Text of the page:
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Mastering Photographic Composition and Visual Storytelling

Lesson 22 of 50

The Elements of Design

 

Mastering Photographic Composition and Visual Storytelling

Lesson 22 of 50

The Elements of Design

 

Lesson Info

The Elements of Design

look closely at a leaf, any leaf, and you'll see the five basic elements of design, line, shape, color, pattern and texture. Everything on Earth, whether made naturally or built by humans or human program machines, is composed of one or more of these elements. Line, shape, color, pattern and texture of the building blocks of any photograph they communicate, meaning they suggest appearance. And they evoke both emotional and physiological reactions in the viewer in composition There, the visual tools you used to tell your story, and so part of your role in becoming the complete photographer is to become fluent in this secret language of design. Line is the most basic element of design is also the most powerful and complex lines could be straight, diagonal or curved. They can radiate, repeat, run, parallel or converge, leading you into the picture space or out of it. Line's gonna be implicit, like the horizon or implied, which is an imaginary line that is formed in the mind between two se...

parate points. As you can see, there is far more tow line than necessarily meets the eye. Horizontal lines imply space. They lead the viewers eyes across the frame, typically from left or right, because in the West that's the way we've been programmed to read with a calm, tranquil energy so calm, in fact, that objects placed on the horizontal line will appear static. Vertical lines, on the other hand, accentuate height and imply solidity and strength. They leave the eye from the foot of the image upwards diagonal lines a dynamic and create energy, unlike the horizontal gravity, now plays a part in stirring our physiological response to the visual. Curved lines also create visual energy, but the implied flow is less dramatic than the diagonal, which makes the suggested movement. Comma thin lines can imply contrast. Thick lines may denote shadow. Both imply depth, as do converging lines. As you can see, Line is a powerful, elemental photographic tool. Now I explained much more about the practical use of line in composition in Module seven. First, though I want to take you from the racing English coast to the heat of Marrakech. I don't know

Class Description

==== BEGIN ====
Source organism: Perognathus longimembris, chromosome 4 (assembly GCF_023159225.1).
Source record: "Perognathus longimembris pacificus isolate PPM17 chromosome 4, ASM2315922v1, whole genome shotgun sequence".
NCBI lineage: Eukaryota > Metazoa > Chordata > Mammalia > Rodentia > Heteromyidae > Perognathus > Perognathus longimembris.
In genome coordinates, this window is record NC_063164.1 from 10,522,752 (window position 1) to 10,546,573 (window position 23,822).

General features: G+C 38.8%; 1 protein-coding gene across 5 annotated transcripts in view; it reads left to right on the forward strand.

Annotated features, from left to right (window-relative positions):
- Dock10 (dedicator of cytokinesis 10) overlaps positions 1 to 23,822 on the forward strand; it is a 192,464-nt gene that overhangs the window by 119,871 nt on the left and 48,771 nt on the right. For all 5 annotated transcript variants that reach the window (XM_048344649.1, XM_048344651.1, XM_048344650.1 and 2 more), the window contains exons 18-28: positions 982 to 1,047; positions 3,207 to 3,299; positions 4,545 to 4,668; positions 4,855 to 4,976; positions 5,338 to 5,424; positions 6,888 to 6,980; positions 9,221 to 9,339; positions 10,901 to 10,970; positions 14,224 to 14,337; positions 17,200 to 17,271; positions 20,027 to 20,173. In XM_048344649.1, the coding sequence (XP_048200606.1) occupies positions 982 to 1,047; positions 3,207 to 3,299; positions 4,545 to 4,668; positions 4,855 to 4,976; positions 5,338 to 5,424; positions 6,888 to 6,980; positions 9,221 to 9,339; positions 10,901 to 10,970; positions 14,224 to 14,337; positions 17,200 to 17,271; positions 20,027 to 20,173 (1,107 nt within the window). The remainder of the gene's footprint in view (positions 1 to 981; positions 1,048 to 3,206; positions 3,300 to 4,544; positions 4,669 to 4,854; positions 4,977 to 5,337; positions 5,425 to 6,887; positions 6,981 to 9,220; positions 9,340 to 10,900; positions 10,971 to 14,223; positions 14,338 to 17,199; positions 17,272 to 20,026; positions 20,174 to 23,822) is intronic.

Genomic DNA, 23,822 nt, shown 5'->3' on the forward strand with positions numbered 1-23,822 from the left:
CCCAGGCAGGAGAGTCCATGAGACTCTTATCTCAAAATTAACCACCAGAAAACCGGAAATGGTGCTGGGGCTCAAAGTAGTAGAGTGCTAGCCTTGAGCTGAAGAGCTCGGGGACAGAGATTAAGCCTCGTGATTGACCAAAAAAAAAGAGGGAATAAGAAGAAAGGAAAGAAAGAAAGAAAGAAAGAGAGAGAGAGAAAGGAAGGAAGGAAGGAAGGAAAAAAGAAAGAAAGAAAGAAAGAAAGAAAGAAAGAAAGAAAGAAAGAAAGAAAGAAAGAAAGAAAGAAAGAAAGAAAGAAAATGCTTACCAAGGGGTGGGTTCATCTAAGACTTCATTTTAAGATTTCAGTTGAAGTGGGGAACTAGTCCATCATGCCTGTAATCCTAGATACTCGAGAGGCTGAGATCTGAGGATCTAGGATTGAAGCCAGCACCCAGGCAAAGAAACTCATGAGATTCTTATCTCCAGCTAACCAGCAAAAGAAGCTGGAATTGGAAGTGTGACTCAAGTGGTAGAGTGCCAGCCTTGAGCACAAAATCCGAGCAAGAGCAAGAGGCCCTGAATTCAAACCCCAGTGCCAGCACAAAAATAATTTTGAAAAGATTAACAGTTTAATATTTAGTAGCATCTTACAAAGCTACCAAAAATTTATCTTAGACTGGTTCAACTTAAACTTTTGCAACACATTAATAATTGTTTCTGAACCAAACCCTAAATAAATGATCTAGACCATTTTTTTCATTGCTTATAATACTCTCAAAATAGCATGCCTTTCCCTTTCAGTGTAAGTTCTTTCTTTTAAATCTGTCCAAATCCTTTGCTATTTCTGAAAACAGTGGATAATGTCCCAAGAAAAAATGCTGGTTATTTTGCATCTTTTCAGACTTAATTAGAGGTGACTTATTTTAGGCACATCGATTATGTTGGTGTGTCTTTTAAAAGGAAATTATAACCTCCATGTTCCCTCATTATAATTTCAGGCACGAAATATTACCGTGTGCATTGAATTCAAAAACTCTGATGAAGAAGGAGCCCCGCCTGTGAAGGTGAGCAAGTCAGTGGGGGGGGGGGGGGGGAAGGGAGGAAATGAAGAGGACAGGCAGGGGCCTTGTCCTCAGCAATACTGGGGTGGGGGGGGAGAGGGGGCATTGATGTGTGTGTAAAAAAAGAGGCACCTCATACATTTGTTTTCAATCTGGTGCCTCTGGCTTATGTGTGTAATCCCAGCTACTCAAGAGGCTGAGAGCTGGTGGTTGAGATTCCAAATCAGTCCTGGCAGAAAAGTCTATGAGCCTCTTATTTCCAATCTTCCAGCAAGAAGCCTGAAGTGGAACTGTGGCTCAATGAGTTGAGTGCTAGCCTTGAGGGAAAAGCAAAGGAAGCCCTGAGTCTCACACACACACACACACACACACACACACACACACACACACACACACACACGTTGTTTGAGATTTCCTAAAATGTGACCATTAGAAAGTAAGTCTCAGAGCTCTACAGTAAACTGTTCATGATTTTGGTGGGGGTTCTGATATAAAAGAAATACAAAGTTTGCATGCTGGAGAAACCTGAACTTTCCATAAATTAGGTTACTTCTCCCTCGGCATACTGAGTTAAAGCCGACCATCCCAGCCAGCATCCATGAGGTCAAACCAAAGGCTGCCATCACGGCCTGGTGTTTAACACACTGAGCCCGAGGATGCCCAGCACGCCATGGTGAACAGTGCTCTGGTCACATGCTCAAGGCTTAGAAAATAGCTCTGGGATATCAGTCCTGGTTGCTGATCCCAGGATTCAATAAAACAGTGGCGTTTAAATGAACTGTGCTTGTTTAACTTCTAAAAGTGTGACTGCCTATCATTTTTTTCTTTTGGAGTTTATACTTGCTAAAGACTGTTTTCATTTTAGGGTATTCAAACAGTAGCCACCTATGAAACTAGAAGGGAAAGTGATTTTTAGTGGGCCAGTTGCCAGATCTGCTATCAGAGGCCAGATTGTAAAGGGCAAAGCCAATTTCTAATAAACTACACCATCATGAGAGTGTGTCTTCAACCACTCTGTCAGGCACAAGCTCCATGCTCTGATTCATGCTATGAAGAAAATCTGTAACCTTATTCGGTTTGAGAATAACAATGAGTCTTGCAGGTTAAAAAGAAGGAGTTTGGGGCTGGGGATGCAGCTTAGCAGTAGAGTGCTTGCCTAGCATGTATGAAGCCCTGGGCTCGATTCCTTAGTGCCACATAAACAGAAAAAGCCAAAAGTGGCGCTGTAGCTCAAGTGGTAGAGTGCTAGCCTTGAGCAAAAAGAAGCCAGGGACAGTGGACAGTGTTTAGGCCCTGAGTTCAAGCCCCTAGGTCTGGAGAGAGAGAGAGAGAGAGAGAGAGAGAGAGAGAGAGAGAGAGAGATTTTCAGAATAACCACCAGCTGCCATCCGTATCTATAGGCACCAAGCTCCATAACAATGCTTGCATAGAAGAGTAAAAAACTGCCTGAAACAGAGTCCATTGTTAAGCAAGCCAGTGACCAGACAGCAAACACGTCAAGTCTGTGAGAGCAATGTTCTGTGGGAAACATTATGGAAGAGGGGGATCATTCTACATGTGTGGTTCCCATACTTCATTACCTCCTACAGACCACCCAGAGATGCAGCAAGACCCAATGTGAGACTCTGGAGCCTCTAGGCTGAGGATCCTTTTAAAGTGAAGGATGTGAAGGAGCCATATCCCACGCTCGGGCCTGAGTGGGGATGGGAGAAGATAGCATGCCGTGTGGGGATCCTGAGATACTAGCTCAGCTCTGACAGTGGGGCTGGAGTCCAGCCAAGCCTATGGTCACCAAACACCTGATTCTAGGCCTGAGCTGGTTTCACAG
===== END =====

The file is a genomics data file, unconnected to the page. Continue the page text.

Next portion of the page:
WARNING: THIS COURSE CONTAINS ARTISTIC NUDITY

AFTER THIS CLASS YOU’LL BE ABLE TO:

  • Compose a shot consistently and effectively
  • Create artistic, powerful images quickly
  • Gain confidence in building narrative
  • Identify what stories you’re drawn to photograph
  • Brainstorm and develop concepts for creative shots
  • Trust your instincts when approaching a subject

ABOUT CHRIS' CLASS:

CreativeLive is partnering with Chris Weston to offer you his Complete Photography Master Course. This is the second class in the series.

Today, everybody has a camera, but that doesn’t mean everyone’s a photographer. Chris Weston will show you how to do all the other stuff – how to “see” an image, tap into your creativity, and compose a photograph that makes the subject look as good in print as it does in real life.

This class isn’t about cameras, it’s about you – the photographer. It will break free your creative mind, get you thinking about narrative rather than object, and show you how to apply simple artistic skills that turn that next click into a powerful photograph.

Learn how to approach photography like a pro and start creating great pictures straight away. With in-the-field lessons, case studies and powerful tips and techniques, you’ll quickly unleash your creativity and gain confidence in expressing yourself through your camera.

WHO THIS CLASS IS FOR:

  • Beginner photographers
  • First time DSLR or mirrorless camera users
  • Any photographer who wants to hone their artistic skills

ABOUT YOUR INSTRUCTOR:

Named one of the world's most influential wildlife photographers, Chris Weston takes a contemporary approach to photography. After launching his career in 2001, the Fujifilm ambassador's images have graced the pages of top publications like BBC, The Times, Outdoor Photography, Practical Photography, and Digital Photography. As a photography educator, Chris has written over 20 photography books, along with leading photo tours and online workshops.

Reviews

Edmund Cheung
 

Perhaps the style of presentation and simple, short, and direct messaging does not "jive" with some; but others may really love this. Yes the production of each episode is stylized and perhaps a bit formal (like a TV Show?), but there is something to be said about it. Perhaps this is not meant for professional photographers? I think of myself as decent amateur / high level photographer. I found lots of great nuggets of wisdom and inspiration from this. Especially when I an in a rut for creativity. Yes I have heard all these concepts and ideas before. BUT it is always great to hear and see a different way of presentation and voice. Please do NOT take the naysayer reviews as the end all. You should judge for yourself and watch a few episodes. If the style and content click for you, I would highly recommend this course.

Silvia Garcia
 

Excellent ! Will see it many times to digest all the messages here. Important info on composition theory. Very well explained. Go to the essence of photography. Thanks, Chris !

a Creativelive Student
 

Absolute must to watch! Perhaps few times, as is packed with all the information you need to know to make your photography to the next level. I think it is the most comprehensive class on composition. Fantastic!